- Where to find more info: The EPA recently announced the launch of the new Office of Environmental Justice and External Civil Rights. General updates from the Administration can be found here. General agency updates from the EPA will be shared here, including OEJ announcements and upcoming community engagement calls. In December 2022, the Office of Environmental Justice and External Civil Rights held a community engagement call to respond to questions and share updates about upcoming opportunities and supports available for implementation and technical assistance grants. Learn more here.
BSCA provides for innovative partnerships to train and deploy school-based mental health service providers in schools. The purpose is to expand the pipeline of high-quality, trained professionals to address shortages of mental health services in high-need schools and to provide supports that encompass social and emotional learning, mental wellness, resilience, and positive connections between students and adults.
- Funding available: $500 million in total competitive grants from the Department of Education (ED). The newly released grant opportunity will make an expected 150 to 250 awards ranging from $400,000 to $1,200,000 each.
- Who is eligible for funds: High-need local education agencies (LEAs) or state education agencies (SEAs) applying on behalf of one or more high-need LEAs, working in partnership with an eligible institution of higher education (IHE). For the competition using fiscal year 2022 annual appropriations, ED will also permit IHEs to apply on behalf of such a partnership.
- Process and timing to get funds: ED released a notice inviting applications on October 4th. Applications are due November 3, 2022.
- Where to find more info: ED’s National Center for Safe and Supportive Learning Environments offers overview information for both the program itself and states already participating. It also maintains current info about this and related grant competitions here.
These BSCA funds are to increase the number of qualified mental health service providers delivering school-based mental health services to students in local educational agencies (LEAs) with demonstrated need.
- Funding available: $500 million in competitive grants from ED, with estimated awards ranging from $500,000 to $3,000,000 for each 12-month budget period for up to five years. An estimated 50 to 150 awards are expected under the newly released grant opportunity.
- Who is eligible for funds: In addition to state education agencies (SEAs), ED is also allowing LEAs as eligible applicants for the competition using FY22 annual appropriations. Stay tuned for ED’s guidance on upcoming competitions using BSCA funds.
- Process and timing to get funds: ED released a notice inviting applications on October 4th. Applications are due November 3, 2022.
- Where to find more info: ED maintains a dedicated page for this program, including a resource brochure for applicants and stakeholders. ED’s National Center for Safe and Supportive Learning Environments maintains current info about this and related grant competitions here.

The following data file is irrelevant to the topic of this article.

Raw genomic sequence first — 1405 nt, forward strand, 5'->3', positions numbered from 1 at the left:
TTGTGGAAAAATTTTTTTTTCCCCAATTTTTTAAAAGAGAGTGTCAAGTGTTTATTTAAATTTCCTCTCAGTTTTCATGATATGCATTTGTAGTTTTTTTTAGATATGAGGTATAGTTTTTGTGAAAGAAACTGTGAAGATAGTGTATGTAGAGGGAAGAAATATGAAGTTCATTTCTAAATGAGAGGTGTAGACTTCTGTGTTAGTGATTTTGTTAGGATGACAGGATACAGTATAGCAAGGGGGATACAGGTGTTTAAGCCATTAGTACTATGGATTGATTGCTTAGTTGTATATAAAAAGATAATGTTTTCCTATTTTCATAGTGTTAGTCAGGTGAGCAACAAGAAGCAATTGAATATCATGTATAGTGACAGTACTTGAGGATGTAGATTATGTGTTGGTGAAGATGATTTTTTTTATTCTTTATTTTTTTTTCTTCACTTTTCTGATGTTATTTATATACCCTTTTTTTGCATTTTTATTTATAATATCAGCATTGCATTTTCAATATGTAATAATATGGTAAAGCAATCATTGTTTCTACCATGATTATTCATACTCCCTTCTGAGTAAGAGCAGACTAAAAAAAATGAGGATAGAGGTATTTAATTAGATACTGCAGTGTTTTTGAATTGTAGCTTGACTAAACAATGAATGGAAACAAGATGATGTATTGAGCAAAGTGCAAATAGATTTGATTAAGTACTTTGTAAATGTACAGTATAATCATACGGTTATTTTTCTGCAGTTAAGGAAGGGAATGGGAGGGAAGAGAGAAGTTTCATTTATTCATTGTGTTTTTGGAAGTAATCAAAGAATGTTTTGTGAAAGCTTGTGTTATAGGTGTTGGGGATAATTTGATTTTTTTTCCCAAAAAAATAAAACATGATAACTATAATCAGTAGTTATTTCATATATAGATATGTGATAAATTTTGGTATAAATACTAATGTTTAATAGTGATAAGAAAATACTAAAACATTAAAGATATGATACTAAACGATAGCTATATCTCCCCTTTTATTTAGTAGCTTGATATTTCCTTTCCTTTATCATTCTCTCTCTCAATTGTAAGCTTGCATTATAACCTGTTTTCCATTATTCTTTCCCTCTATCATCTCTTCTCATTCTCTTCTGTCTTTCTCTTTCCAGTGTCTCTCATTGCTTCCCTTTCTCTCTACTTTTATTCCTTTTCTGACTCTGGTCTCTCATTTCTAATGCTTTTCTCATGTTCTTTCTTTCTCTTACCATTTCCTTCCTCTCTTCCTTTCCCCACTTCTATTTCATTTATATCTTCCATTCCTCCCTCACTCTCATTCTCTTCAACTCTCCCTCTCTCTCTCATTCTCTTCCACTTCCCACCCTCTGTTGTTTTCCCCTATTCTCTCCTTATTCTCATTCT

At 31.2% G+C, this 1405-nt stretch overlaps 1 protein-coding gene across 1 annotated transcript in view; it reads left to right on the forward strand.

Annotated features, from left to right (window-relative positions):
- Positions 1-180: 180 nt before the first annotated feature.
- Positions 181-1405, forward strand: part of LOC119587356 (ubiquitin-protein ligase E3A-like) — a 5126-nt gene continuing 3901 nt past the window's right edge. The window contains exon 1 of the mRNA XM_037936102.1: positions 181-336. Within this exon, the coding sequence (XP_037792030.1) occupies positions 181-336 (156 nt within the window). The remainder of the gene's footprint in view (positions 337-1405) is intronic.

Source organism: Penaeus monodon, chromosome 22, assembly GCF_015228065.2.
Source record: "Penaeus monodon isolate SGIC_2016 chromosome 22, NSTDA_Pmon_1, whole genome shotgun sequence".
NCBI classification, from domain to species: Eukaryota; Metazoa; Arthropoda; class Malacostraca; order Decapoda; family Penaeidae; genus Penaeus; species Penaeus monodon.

2. Supporting Mental Health: Expanding Your Community’s Reach
BSCA includes additional funds for this formula-based block grant supporting comprehensive community mental health services. These flexible dollars focus on adults 18 and older with serious mental illnesses as well as “children with serious emotional disturbances.”
- Funding available: $250 million in formula funds from the Substance Abuse and Mental Health Administration (SAMHSA) within the Department of Health and Human Services (HHS).
- Who is eligible for funds: The MHGB formula allots funds to the 50 states, the District of Columbia, and U.S. territories. These recipients may distribute funds to local government entities and non-governmental organizations.
- Process and timing to get funds: SAMHSA will allocate these funds using the existing MHGB formula by December 31, 2022. Further guidance is pending from SAMHSA.
- Where to get more info: See SAMHSA’s block grant webpage.
The BSCA phases in the expansion of the existing Certified Community Behavioral Health Center (CCBHC) demonstration, through which states can test new strategies for community behavioral health services. CCBHCs offer comprehensive mental health and substance use disorder services to vulnerable individuals and receive enhanced Medicaid reimbursement based on anticipated costs. They are required to provide expertise in addressing trauma and promoting the recovery of children and adolescents with “serious emotional disturbance.”
The National Council for Mental Wellbeing’s CCBHCs and Youth Mental Health brief highlights CCBHC requirements to meet youth needs and how states are implementing them, including in school and juvenile detention environments.
- Funding available: SAMHSA is offering 15 planning grants up to $1 million; applications are due December 19, 2022 (see link below). These year-long planning grants are to prepare to apply for the four-year demonstration.
- Who is eligible for funds: The State Mental Health Authority, the Single State Agency for Substance Abuse Services, or the State Medicaid Agency are eligible; a range of entities can serve as on-the-ground CCBHCs, including nonprofit, state, tribal, and local organizations.
- Process and timing to get funds: Apply now! The notice of funding opportunity is available here.
- Where to get more info: SAMHSA’s site maintains background and technical information. In addition, program overview and implementation findings from a national evaluation are available through HHS.